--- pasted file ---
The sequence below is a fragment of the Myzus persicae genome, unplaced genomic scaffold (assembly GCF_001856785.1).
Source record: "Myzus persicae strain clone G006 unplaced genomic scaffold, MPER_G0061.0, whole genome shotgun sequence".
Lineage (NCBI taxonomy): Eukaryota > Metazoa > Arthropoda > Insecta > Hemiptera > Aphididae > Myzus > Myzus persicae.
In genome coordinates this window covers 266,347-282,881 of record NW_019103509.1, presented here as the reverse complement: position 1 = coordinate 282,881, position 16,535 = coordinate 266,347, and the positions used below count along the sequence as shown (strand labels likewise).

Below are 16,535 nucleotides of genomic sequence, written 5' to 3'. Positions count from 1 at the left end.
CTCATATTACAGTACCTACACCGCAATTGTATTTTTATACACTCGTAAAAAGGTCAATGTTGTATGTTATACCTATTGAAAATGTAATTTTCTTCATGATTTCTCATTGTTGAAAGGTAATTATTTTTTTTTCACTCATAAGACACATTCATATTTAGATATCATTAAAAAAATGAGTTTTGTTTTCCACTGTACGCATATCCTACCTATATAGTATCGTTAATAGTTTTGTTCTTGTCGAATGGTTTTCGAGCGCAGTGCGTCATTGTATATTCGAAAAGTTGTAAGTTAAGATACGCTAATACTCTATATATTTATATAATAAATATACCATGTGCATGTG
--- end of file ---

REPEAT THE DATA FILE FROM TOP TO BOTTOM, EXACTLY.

The sequence below is a fragment of the Myzus persicae genome, unplaced genomic scaffold (assembly GCF_001856785.1).
Source record: "Myzus persicae strain clone G006 unplaced genomic scaffold, MPER_G0061.0, whole genome shotgun sequence".
Lineage (NCBI taxonomy): Eukaryota > Metazoa > Arthropoda > Insecta > Hemiptera > Aphididae > Myzus > Myzus persicae.
In genome coordinates this window covers 266,347-282,881 of record NW_019103509.1, presented here as the reverse complement: position 1 = coordinate 282,881, position 16,535 = coordinate 266,347, and the positions used below count along the sequence as shown (strand labels likewise).

Below are 16,535 nucleotides of genomic sequence, written 5' to 3'. Positions count from 1 at the left end.
CTCATATTACAGTACCTACACCGCAATTGTATTTTTATACACTCGTAAAAAGGTCAATGTTGTATGTTATACCTATTGAAAATGTAATTTTCTTCATGATTTCTCATTGTTGAAAGGTAATTATTTTTTTTTCACTCATAAGACACATTCATATTTAGATATCATTAAAAAAATGAGTTTTGTTTTCCACTGTACGCATATCCTACCTATATAGTATCGTTAATAGTTTTGTTCTTGTCGAATGGTTTTCGAGCGCAGTGCGTCATTGTATATTCGAAAAGTTGTAAGTTAAGATACGCTAATACTCTATATATTTATATAATAAATATACCATGTGCATGTG